Falling Up Again...How I Fell Down
Every story needs a beginning…and an ending…at times, it is difficult to know where to begin and it is impossible for me to know when my story is going to end…let’s start here…
There are certain winter days that people who live in Calgary, Alberta cherish. Days where the sun is shining and the temperature rises. January 27, 2013 was one of those days. I entered The Shawnessy location of the Calgary Running Room on this particular day feeling both nervous and excited. Although I had religiously attended the run clubs and clinics in this location several times a week for many years, I had not been there since finishing a marathon clinic the previous spring. After successful completion of that marathon I had experienced runners fatigue and had taken a break. Although, I had still been running on my own I desperately missed my “running family” and felt a strong desire to return to the sense of comfort and ease that you build while training for several hundred kilometres with people. It is very easy to confess your hopes and dreams, your worries and successes, to strangers who, one kilometre at a time, become family. I had shared both laughter and tears with the people in this building. They knew me better than some friends who I had known for decades.
When I walked through the doors I was met with the encouragement and excited voices of these friends. Several of them raced over and enveloped me in big hugs. My nervousness came in the knowledge that I would not be able to run with these friends on this particular morning. The people who knew me best had carried on running in the months since…and were heading out for a distance that my sporadic running would not allow me to do. I listened as the employee from the running room announced the distances for run club on that day and decided to head out with the half marathon clinic. They were doing a 20 km run, their final long run before tapering to complete their goals of participating in The Hypothermic Half Marathon two weeks later. I silently wondered if perhaps I should sign up and run with them…although I knew that I would never achieve a personal best on that run it might be a good way to start back.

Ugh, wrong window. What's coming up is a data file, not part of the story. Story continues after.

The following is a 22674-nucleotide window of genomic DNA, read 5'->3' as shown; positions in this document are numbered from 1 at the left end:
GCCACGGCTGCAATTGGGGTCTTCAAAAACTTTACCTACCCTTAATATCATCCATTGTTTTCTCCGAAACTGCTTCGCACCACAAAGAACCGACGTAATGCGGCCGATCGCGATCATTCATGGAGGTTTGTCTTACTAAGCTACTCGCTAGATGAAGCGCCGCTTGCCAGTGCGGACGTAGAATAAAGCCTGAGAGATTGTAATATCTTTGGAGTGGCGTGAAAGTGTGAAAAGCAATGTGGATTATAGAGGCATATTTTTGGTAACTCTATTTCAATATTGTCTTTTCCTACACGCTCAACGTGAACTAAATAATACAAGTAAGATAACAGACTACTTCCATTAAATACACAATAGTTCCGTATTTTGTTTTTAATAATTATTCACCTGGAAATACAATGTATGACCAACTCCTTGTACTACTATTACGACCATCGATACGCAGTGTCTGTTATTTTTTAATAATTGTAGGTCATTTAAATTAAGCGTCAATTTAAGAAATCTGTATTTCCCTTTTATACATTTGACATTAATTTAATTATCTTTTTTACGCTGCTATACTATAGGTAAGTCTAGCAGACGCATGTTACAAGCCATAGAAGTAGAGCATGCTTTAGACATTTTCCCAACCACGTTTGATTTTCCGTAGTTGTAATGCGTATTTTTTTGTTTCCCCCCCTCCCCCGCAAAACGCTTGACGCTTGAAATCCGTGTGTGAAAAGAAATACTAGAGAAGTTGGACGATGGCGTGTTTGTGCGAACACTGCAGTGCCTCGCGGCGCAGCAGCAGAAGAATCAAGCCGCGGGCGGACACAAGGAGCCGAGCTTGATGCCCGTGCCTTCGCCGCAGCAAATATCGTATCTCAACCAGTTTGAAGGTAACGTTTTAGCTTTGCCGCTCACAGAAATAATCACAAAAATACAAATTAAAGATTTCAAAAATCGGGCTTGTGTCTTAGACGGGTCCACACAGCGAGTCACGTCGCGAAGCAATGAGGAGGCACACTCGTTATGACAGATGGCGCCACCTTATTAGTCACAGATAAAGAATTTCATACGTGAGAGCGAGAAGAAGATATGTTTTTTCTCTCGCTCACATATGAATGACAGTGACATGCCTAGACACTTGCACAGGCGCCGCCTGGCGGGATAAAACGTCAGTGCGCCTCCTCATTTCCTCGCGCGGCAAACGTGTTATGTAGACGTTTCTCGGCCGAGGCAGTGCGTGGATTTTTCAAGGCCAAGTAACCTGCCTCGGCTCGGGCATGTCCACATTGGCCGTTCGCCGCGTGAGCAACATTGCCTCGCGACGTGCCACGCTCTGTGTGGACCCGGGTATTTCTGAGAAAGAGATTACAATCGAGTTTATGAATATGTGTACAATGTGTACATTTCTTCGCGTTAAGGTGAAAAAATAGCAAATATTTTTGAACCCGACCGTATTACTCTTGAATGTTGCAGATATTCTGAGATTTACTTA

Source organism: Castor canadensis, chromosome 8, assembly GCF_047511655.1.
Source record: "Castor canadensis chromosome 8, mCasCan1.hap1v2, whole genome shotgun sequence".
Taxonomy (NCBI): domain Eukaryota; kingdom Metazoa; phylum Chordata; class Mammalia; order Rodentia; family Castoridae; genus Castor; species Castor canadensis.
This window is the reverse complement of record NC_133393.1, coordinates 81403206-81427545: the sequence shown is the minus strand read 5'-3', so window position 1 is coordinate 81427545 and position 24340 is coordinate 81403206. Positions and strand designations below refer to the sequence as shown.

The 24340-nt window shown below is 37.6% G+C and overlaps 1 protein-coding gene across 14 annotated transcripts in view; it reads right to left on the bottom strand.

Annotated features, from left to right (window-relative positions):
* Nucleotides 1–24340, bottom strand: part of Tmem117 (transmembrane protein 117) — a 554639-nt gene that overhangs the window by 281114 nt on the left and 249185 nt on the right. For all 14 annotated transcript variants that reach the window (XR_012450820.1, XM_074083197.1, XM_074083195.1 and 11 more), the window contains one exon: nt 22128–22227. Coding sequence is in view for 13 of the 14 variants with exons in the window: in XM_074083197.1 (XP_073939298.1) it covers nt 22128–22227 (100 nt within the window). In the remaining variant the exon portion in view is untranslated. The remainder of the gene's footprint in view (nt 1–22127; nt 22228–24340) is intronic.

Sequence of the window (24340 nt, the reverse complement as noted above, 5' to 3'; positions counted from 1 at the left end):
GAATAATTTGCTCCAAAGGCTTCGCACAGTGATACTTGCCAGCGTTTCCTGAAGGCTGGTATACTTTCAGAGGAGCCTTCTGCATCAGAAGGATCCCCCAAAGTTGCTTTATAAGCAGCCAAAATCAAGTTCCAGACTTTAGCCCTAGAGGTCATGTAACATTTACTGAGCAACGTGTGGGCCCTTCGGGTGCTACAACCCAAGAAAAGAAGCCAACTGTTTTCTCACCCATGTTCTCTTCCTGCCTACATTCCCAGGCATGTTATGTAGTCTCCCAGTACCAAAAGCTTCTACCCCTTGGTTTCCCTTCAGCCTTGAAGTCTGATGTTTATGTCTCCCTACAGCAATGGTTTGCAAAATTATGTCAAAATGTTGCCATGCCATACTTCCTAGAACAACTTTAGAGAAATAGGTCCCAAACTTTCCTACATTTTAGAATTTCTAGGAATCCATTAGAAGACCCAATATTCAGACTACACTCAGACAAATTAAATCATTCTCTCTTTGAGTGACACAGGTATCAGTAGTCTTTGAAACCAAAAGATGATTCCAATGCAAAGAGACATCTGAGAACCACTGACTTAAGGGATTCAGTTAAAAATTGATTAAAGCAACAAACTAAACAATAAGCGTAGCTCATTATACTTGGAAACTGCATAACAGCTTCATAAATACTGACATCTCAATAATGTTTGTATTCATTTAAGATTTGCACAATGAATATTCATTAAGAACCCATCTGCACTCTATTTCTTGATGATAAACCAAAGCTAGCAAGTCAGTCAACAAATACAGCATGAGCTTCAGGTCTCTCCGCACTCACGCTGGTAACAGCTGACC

Within minutes of heading out on the run I got a terrible feeling in the pit of my stomach. I watched as runners all around me were slipping and sliding, then catching themselves. Since it had been so nice the day before I had left my spikes at home but due to the melting and then refreezing of snow overnight, we were running on sheer ice. I debated turning back right at the beginning, but, the crispness in the air and the promise of heading down into my happy place, Fish Creek Park, kept me going.
We were seven kilometres and many slips and slides into the run when I made a decision that would change the trajectory of my life’s path.
“I’m going to head up at the next hill. I’m a teacher and my report cards are due tomorrow. I only need to edit my comments when I get home and then they are done. The last thing I need is to fall today.” came my famous last words…two other runners said that they would head back with me.
We were only about 0.4 km from the Running Room when I went down. My memories of the exact moment are very foggy. I blacked out and then came to to see blood glowing crimson red dripping into the snow beneath me. Everything was spinning. I looked up to the worried eyes of the two strangers I had been running with. They helped me to my feet and held on to my arms on either side of me as we hobbled back to the store. The employee at the running room recognized signs of concussion immediately. She led me to her car and drove me to the hospital.